What’s the right balance between work and non-work time? The traditional 9-5 has slowly disappeared with the emails and zoom and texting going far beyond traditional business hours. We asked members of our community to share with us how they think about work-life balance.

Ahzahdeh Neshat | Balloon Artist

When I first started out, I was taking on as many orders as I could, very constantly overbooking myself. As my business grew, instead of accepting help or figuring out a new system, I just kept doing it all by myself, which led to me burning out several times. It all came to a head in May 2021, when everything opened back up and everyone wanted to throw a party, which included balloons. I was working 36 hours straight with no sleep, didn’t see my family (even though we were all still home), and considered quitting. Read more>>

Carrie Mapes | Entrepreneur, Co Founder Hello Again Products

I have always been a worker. My first job was as an elementary student helping an local artist sell her wares at art fairs. I worked through high school and college. I had a career in teaching before stopping to have my kids. As a stay at home parent, I kept very busy working every volunteer position I could at their schools and in our community. I also made quilts, sew clothes, and learned to paint. In short, I have always kept my hands busy, my mind busy and tried to find platforms upon which to grow and improve. Read more>>

Kirsten Evans | Media music composer

Work life balance becomes such a funny concept when you talk to creatives. Most people think that a work life balance consists of a 9-5 in a role you are, hopefully, okay with being in but aren’t too ecstatic about, and then you have the rest of your life. When you talk to creatives whose work is also their passion where does that line of ‘everything else’ begin? Is it when you finish your paid work but immediately move on to a practically identical passion project you work on for another 8 hours every night? Is it when you become so lost in the work for your clients that you end up just doing it for fun? Read more>>

Molly Meng | Artist & Teacher

I used to work non-stop and everything was a priority and it all had to be done at the same time! It was a frantic way of working. It felt like I had to keep up with, or out-do, all the other artists to create and make and present something constantly to be noticed. The pandemic really changed all that: Not only literally were things shut down and therefore it couldn’t all be done at the same time, but the silence brought clarity. I now schedule a trip to the post office once every two weeks, instead of going everyday, immediately when an order came through. I respond to emails at a given time or day instead of all the time, which made me feel scattered. Read more>>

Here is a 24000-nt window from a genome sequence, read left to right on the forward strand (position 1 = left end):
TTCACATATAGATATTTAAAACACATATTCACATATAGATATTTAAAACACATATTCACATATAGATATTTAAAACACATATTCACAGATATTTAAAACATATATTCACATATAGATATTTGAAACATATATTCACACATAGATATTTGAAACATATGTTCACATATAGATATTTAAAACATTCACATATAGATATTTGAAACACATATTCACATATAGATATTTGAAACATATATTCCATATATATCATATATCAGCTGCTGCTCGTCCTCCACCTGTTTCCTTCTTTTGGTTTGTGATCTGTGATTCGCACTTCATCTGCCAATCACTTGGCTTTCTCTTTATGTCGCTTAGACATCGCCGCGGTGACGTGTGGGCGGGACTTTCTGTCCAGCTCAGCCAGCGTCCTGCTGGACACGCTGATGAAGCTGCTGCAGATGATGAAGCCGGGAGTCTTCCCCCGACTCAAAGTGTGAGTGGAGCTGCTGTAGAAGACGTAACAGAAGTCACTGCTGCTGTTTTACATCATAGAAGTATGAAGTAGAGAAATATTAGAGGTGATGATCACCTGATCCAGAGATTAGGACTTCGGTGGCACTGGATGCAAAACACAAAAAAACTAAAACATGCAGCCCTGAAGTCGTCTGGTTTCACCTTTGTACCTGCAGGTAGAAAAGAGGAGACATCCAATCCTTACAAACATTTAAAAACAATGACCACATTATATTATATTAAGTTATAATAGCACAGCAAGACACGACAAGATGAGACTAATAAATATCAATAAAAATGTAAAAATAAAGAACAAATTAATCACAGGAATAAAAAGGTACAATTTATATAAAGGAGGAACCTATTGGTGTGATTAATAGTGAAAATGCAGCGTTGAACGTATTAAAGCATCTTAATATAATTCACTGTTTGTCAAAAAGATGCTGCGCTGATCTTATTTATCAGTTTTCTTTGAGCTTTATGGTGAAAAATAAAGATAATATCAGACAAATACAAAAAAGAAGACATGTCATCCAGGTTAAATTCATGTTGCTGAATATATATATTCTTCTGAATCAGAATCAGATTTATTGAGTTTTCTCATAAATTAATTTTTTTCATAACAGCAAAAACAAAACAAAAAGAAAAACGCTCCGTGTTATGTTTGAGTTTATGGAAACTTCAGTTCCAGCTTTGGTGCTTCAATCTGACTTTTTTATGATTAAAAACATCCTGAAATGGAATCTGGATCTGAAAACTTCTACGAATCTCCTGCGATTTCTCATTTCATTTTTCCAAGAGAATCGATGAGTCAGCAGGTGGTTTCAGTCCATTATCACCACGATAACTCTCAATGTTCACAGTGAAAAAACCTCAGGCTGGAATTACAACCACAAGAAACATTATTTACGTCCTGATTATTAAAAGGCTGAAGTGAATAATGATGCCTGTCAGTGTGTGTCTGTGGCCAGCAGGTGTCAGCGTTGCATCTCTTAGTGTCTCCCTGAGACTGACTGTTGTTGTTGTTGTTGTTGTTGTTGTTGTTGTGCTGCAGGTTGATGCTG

Cynthia Montes | Small business owner

It’s difficult, and sometimes stressful. Balancing everything that’s going on in your life plus your business and how to manage it keeps you so busy and at the end of the day you feel drained. Trying to keep my life going and my business growing has made me value my time more and to prioritize what I need and want in life . It’s really easy to get overwhelmed but when you love what you do and you remember why you started it’s all worth it. Read more>>

Maggie Hall | Illustrator, Small Business Owner, and Social Entrepreneur

My work life balance has evolved tremendously over time and I’ve recently realized I went from being a workaholic to slowly learning to give myself grace and allowing myself time to recharge. In the past I made a habit of using work as an escape from matters I didn’t want to think about or deal with and I also defined my self worth to some extent by how well I was doing at work or how far along I was in my career and in achieving my personal career goals. As a coping mechanism I filled up my time with work in the past. Read more>>

Shay Adefeso | Mixing Engineer/Producer

Work life balance as an entrepreneur has was pretty tough in the beginning. I’ve learned to look at it more like a cycle than an achievement I work towards. I try to take a step back and ask myself: What is currently causing me stress, unbalance, or dissatisfaction? How are these circumstances affecting how I perform and engage with my job? How are they impacting my personal life? What am I prioritizing? What am I sacrificing? What is getting lost? Only after you take a mental pause and acknowledge these factors can you begin to tackle them. Read more>>